The Muslim Brotherhood in the West

Mohamed Salmawy
Monday 26 Nov 2018

Western societies underestimate the deceitful lengths to which the Muslim Brotherhood is prepared to go in its expansionist goal of reaching world domination

I want to call attention to an extremely important book by an Egyptian now living in Sweden, Sameh Egyptson. Holy White Lies: The Muslim Brotherhood in the West, which appears to have been published at the author’s own expense by Dar Al-Maaref, is an exhaustive study of the Muslim Brotherhood organisation’s designs to assert its influence over major governmental and non-governmental institutions in the West.

Its plans and strategies towards this end rely on lies, deception and doublespeak. The author uses Sweden as a case study representative of other Western countries.

The title of the book is taken from a fatwa issued by Sheikh Youssef Al-Qaradawi and posted on his personal webpage, telling Muslims that it is okay for them to lie: “Among the properties of Islam is that it combines idealism and pragmatism.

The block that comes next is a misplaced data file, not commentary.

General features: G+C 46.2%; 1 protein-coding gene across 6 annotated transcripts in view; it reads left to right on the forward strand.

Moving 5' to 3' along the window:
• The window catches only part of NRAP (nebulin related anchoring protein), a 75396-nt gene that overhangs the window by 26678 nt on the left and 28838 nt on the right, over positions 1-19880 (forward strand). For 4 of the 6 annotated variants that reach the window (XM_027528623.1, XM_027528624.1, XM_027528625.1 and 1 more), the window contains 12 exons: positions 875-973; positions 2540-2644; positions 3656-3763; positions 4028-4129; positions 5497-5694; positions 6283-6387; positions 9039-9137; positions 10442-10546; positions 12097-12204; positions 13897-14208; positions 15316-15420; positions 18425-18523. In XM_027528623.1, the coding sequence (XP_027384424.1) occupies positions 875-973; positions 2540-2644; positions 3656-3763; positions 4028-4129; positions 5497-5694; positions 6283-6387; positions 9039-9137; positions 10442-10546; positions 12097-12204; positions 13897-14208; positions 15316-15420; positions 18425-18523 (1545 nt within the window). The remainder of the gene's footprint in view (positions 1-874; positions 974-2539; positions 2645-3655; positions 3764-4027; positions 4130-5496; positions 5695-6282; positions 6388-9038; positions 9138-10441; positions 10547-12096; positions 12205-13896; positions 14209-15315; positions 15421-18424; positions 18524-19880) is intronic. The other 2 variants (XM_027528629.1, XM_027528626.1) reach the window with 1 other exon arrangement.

Islam is the method of God who knows from the nature of life and the needs of the people that which made Him licence the telling of lies in certain situations out of consideration for human nature and appreciation for their pressing needs and urgencies.”

In Maqasid Al-Sharia (The Intents of Islamic Law), Al-Qaradawi holds that the best argument on the question of lying was that proposed by Abu Hamed Al-Ghazali in his encyclopaedic Revival of the Theological Sciences: “I know that lying is not a sin in and of itself but because of what it inflicts on the interlocutor or others.

In its least harmful degree, the informant believes the opposite of what is true. He is ignorant. Often there is gain and benefit in ignorance. Lying is the outcome of that ignorance and, as such, it is permissible and, perhaps, necessary.”

The Muslim Brotherhood’s other main strategem for acquiring influence in the West is gradualism. Muslim Brotherhood founder Hassan Al-Banna was the first to formulate this strategy for attaining the movement’s political ends.

Egyptson cites Al-Banna, in his letter to Muslim Brotherhood youth, saying that the ultimate end is to control and rule the world or, to use Al-Banna’s term, to attain “worldwide mastery”.